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Even if the name Spix's Macaw doesn’t ring a bell, you might recognize this bird. It’s Blu, from Rio, the animated film! Also known as the Little Blue Macaw, the species went extinct in the wild due to hunting for the pet trade, loss of habitat, and invasive species. However, scientists raised a captive population of Spix’s Macaws from the few remaining wild birds. In 2022, 52 of the captive-raised birds were released into the wild.
Listen to this episode in Spanish here.
The Return of the Extinct Little Blue Macaw
Written by Paula Vilella
This is BirdNote.
[Spix's Macaw call]
Even if the name Spix's Macaw doesn’t ring a bell, you might recognize this bird. It’s Blu, from Rio, the animated film!
[Short clip from Rio trailer]
NARRATOR IN TRAILER: He’s about to discover how rare he really is.
VET: Blu is the last male of his kind.
BLU: I have a kind?
Also known as the Little Blue Macaw, they’re medium-sized birds with a gray head, intense blue plumage, and a black and robust beak. But the most characteristic feature of these macaws is their voice: a short and raspy "kraaaa!"
However, by the late 2000s, the bird’s voice… went silent.
[Fade out bird calls abruptly]
They were considered extinct in the wild. Since the 19th century, Spix’s Macaws have been hunted for the pet trade. They lost much of their habitat, the Caatinga, a semi-arid region in northeastern Brazil. To make matters worse, an introduced bee species competed with them for nesting sites.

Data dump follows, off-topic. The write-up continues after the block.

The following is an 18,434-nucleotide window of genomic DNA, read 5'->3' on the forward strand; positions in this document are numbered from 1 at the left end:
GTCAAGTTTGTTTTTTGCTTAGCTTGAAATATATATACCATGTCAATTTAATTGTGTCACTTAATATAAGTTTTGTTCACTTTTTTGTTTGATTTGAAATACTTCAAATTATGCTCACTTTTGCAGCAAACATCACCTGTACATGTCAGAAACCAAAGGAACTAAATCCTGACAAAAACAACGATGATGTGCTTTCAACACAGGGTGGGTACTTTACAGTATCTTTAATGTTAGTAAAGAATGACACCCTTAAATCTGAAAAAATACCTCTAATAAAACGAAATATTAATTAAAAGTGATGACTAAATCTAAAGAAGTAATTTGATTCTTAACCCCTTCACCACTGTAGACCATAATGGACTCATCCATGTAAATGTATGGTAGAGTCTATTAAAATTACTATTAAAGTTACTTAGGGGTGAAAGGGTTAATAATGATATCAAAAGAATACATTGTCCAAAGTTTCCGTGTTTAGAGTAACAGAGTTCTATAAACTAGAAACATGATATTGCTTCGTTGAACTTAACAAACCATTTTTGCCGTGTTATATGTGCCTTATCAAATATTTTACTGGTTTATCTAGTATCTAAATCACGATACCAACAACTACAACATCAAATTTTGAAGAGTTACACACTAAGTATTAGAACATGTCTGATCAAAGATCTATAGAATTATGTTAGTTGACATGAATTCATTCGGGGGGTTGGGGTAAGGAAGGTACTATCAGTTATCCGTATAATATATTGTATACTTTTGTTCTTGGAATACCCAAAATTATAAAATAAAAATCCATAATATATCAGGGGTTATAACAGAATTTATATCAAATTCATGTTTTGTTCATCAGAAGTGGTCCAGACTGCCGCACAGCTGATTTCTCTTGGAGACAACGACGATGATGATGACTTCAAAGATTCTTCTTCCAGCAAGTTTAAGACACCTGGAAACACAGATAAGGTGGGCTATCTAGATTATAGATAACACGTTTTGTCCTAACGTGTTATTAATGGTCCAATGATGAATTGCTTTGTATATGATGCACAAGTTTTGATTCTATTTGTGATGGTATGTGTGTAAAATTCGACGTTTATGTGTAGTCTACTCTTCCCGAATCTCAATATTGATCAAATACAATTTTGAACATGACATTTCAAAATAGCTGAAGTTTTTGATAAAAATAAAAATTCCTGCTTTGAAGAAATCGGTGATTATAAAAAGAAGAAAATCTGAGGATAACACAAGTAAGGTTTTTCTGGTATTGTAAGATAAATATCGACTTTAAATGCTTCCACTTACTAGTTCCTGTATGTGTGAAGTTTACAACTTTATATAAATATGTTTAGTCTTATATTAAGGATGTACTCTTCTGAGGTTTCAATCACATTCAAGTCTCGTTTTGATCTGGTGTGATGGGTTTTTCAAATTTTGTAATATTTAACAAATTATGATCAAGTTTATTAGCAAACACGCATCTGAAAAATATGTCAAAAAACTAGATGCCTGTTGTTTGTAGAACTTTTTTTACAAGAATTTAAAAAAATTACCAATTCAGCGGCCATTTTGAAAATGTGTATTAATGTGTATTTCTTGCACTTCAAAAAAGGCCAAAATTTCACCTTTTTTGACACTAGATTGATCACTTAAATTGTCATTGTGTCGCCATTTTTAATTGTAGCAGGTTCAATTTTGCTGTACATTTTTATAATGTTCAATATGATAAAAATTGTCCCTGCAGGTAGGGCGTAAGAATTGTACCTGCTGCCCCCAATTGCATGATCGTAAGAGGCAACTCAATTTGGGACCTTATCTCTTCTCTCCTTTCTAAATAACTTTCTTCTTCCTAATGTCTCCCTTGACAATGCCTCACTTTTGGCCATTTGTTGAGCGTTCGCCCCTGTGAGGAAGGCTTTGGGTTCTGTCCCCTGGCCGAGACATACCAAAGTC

[Spix macaw habitat soundscape]
A group of Brazilian and German conservationists saved a few individuals. They began a captive breeding program with just seven birds.
But after 20 years of breeding…. Success! Biologists raised the captive population to nearly 200 macaws! They had to be trained to fly, find food, and recognize predators in the wild.
[Spix's Macaw calls]
In 2022, the Spix's Macaw Release Project set free 52 individuals into their ecosystem in Brazil. Their distinctive voice rang out again in the caatinga
For BirdNote, I'm Lucina Melesio.
Senior Producer: John Kessler
Producer: Mark Bramhill
Managing Editor: Jazzi Johnson
Managing Producer: Conor Gearin
Content Director: Jonese Franklin
Bird sounds provided by The Macaulay Library of Natural Sounds at the Cornell Lab of Ornithology, Ithaca, New York. Spix’s Macaw ML57774 recorded by Bret Whitney.
BirdNote’s theme was composed and played by Nancy Rumbel and John Kessler.
© 2023 BirdNote October 2023
Narrator: Lucina Melesio
ID# SPMA-01-2023-10-17 SPMA-01